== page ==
As a rule, Swiss lenders don’t give loans to non-residents. So if you reside abroad, there is practically no chance that a bank in Switzerland will lend you money.

However, some financial institutions make exceptions for cross-border workers. If you fall under this category, you can use this interactive tool, select “ Permit G” under “Residence Permit” and see what, if any, options, there are.

READ MORE: EXPLAINED: What cross-border workers should know about taxation in Switzerland

If you are a foreign national but have a permanent residence status (Permit C), your chances of getting a loan are practically the same as those of Swiss citizens — provided, of course, that you meet all the requirements set by lenders (see below).

What about other permit holders?

If you have a B Permit, you might be approved for a loan, depending on how long you have had this permit — obviously, the longer the better.

However, “you may be offered a higher interest rate or a limited loan amount. This is because of the statistically higher probability that you will return to your home country. Some lenders require the loan to be repaid by the time the B permit expires”, according to consumer comparison site comparis.ch 

Holders of other, temporary or conditional permits are not accepted.

READ MORE: ‘A feeling of belonging’: What it’s like to become Swiss

What conditions — other than residence permit — should you fill to be considered for a loan?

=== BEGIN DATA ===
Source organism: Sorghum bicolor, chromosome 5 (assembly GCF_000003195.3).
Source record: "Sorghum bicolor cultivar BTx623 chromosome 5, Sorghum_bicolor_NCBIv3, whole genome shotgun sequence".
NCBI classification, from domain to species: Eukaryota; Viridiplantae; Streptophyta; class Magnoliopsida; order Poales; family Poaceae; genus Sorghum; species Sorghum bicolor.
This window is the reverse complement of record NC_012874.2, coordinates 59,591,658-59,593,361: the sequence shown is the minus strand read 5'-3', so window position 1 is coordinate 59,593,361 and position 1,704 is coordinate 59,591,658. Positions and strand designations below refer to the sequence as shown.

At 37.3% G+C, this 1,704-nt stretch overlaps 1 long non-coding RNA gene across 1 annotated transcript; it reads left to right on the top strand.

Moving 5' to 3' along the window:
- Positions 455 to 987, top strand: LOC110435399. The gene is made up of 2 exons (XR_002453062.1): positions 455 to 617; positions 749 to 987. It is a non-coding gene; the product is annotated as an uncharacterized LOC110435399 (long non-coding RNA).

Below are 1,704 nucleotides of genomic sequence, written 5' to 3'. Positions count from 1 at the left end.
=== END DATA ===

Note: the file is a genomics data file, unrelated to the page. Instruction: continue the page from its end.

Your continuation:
You must be at least 18 years of age, though additional restrictions may apply to applicants under 25 — for instance, a higher interest rate or a limited loan amount. That’s because “lenders are generally more cautious with young applicants as their financial circumstances are usually less settled and the risk of default is deemed to be higher,” Comparis noted.

The same cautious approach applies to pensioners, especially those who have no regular income. The social security payments (AHV/AVS) do not count as income for the purpose of the loan.

There is also other eligibility criteria, based on employment status and salary. People with a regular income have a higher chance of obtaining a loan than those who are self-employed, temporarily employed, work on hourly basis or, logically, unemployed.

Other factors, including your existing debts, are also taken into account in the decision process.

Basically, lenders favour applicants with a stable income and good financial standing, in much the same way as supplemental health insurance carriers prefer young and healthy people.

Keep in mind that if your loan application is rejected, this will be recorded in the database of the  Central Office for Credit Information, making it more difficult, though not impossible, to get a loan in the future.

The same rules do not apply to American citizens

That’s because Swiss and European banks are subjected to US demands to disclose the assets of Americans overseas in order to prevent tax evasion.

As adherence to these requirements is a major headache for the banks and in some cases also violates their country’s privacy laws, financial institutions prefer not to deal with Americans at all, even those who are permanent residents.

If you are a US citizen who also has Swiss nationality, you may have an easier time of it, but could still face hurdles in obtaining loans and other banking services.

There is no immediate relief in sight, although many organisations representing Americans abroad are lobbying in Washington to change the existing legislation.